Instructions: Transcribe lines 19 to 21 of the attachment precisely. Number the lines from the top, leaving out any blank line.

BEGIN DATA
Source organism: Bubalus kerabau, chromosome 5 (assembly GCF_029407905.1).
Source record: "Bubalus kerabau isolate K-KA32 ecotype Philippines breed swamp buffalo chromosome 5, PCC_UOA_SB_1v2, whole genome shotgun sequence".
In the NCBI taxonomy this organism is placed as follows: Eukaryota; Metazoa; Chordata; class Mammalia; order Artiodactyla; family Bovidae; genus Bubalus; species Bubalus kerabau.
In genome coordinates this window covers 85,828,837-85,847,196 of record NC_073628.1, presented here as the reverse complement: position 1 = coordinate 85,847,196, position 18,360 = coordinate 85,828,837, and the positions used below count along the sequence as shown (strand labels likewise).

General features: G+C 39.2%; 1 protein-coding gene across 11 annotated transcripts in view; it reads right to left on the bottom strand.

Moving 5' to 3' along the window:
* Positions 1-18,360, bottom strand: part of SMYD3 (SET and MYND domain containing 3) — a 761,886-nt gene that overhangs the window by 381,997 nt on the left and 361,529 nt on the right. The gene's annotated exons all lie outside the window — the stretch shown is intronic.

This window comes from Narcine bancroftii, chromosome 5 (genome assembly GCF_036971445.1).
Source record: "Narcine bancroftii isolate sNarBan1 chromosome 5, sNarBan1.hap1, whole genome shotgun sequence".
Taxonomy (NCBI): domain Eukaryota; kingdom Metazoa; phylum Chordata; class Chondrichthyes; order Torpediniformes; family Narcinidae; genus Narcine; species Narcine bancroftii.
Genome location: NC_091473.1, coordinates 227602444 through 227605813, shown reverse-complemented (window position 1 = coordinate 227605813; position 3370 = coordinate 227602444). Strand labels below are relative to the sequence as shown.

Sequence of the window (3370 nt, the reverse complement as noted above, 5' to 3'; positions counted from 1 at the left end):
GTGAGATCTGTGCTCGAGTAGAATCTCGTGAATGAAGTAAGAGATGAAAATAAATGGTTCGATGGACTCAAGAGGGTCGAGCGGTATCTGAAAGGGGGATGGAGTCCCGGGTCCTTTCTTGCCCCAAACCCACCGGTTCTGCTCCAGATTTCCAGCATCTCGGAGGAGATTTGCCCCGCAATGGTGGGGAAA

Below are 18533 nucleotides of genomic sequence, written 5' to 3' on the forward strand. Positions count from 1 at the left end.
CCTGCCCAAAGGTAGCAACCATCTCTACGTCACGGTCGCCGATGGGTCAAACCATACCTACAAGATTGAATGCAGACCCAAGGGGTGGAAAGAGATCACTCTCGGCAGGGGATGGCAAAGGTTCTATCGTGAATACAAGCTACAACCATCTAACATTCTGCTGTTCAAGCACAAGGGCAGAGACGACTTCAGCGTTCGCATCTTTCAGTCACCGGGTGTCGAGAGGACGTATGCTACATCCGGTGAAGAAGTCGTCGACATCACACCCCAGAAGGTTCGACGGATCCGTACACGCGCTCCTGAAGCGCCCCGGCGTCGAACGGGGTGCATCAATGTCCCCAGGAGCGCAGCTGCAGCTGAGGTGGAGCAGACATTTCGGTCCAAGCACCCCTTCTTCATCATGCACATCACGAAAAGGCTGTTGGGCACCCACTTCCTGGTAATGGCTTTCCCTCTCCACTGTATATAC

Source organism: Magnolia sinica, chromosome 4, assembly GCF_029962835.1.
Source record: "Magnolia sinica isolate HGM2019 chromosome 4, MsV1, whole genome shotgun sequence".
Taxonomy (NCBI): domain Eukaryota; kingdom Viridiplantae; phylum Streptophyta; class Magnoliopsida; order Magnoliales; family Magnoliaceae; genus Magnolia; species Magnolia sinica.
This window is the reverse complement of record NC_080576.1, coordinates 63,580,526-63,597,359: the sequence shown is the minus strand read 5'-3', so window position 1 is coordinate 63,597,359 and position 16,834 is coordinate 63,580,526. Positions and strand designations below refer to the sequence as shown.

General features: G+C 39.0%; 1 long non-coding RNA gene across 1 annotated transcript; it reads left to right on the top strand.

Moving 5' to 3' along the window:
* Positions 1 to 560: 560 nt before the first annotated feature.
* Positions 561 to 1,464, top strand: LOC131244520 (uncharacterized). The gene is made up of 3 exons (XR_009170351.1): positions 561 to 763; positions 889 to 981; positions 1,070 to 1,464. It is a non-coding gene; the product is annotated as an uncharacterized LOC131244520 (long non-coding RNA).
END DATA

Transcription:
This window is the reverse complement of record NC_080576.1, coordinates 63,580,526-63,597,359: the sequence shown is the minus strand read 5'-3', so window position 1 is coordinate 63,597,359 and position 16,834 is coordinate 63,580,526. Positions and strand designations below refer to the sequence as shown.

General features: G+C 39.0%; 1 long non-coding RNA gene across 1 annotated transcript; it reads left to right on the top strand.

Moving 5' to 3' along the window: